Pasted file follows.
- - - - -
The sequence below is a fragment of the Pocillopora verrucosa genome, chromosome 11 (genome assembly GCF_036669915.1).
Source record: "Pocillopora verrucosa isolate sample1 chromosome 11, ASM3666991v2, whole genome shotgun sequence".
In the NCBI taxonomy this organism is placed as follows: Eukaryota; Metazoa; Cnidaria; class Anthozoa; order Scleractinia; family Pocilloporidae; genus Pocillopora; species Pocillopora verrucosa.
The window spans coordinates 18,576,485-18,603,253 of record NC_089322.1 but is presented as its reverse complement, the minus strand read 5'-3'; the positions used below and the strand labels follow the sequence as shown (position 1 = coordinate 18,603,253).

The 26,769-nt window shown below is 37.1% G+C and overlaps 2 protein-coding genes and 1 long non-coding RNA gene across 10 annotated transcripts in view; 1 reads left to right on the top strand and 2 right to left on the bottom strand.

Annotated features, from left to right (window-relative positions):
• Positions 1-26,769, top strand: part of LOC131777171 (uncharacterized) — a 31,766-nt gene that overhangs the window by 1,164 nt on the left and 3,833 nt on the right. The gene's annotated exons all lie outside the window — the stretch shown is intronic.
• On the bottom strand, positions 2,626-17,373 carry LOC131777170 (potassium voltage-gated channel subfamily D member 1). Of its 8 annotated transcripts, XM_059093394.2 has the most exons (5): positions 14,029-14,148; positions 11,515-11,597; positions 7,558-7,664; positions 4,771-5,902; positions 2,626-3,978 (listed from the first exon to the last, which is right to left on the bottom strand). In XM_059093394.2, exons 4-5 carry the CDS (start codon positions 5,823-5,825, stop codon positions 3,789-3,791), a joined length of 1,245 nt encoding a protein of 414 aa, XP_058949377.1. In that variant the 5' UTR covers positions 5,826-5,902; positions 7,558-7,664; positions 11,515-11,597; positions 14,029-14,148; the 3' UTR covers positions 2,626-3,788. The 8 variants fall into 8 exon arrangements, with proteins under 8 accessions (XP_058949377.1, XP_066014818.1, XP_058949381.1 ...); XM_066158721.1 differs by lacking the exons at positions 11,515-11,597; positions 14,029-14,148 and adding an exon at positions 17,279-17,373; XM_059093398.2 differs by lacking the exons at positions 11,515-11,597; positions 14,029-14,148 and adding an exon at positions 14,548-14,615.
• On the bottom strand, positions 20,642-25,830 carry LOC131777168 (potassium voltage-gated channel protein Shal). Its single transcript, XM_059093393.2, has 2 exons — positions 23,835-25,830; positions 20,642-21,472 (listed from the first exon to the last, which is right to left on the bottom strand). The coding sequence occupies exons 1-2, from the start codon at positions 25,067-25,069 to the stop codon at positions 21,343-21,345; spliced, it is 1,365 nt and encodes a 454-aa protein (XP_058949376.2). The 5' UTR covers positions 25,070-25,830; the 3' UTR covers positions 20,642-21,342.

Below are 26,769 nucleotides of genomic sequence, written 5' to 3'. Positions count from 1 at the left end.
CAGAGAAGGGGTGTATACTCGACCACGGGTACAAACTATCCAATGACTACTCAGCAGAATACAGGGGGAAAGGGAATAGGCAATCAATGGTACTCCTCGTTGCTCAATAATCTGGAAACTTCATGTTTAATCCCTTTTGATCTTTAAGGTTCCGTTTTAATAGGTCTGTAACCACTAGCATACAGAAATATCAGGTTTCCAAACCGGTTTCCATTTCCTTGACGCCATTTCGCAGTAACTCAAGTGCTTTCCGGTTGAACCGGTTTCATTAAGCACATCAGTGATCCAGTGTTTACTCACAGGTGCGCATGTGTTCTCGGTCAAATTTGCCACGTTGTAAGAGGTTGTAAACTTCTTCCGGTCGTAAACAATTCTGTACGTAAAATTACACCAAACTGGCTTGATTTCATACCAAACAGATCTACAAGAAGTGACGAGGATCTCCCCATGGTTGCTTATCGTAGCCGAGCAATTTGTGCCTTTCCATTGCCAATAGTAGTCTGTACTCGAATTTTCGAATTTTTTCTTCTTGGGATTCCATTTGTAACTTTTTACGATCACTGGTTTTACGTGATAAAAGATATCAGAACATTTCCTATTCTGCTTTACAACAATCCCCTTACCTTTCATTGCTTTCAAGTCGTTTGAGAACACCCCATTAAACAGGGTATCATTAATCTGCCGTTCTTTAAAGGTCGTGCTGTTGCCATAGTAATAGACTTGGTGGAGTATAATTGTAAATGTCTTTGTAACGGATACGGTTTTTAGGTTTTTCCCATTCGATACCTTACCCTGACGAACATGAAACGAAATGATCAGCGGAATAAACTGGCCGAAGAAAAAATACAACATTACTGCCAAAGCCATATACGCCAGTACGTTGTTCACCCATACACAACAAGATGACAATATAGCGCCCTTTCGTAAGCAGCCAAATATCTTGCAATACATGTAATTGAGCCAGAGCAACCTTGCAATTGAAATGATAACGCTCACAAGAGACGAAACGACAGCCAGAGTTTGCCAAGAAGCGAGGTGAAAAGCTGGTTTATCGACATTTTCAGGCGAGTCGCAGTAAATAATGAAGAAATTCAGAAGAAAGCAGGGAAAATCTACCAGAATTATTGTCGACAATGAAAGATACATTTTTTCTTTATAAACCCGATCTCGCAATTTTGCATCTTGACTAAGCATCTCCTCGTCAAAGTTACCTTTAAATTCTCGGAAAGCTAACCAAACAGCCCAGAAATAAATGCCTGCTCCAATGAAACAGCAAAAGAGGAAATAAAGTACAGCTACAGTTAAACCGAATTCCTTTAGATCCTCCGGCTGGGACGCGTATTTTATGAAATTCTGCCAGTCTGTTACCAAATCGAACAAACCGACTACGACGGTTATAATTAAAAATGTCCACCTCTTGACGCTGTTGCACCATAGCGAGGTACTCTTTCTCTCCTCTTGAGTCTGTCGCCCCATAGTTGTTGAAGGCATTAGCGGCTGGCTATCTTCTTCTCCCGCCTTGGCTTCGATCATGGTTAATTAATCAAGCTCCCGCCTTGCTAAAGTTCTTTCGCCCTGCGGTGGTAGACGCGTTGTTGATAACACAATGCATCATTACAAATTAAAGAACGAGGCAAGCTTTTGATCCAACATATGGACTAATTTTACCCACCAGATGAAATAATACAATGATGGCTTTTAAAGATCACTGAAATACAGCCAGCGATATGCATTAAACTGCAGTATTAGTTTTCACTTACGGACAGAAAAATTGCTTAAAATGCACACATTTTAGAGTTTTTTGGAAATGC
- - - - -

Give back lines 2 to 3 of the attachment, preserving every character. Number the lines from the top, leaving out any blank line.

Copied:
Source record: "Pocillopora verrucosa isolate sample1 chromosome 11, ASM3666991v2, whole genome shotgun sequence".
In the NCBI taxonomy this organism is placed as follows: Eukaryota; Metazoa; Cnidaria; class Anthozoa; order Scleractinia; family Pocilloporidae; genus Pocillopora; species Pocillopora verrucosa.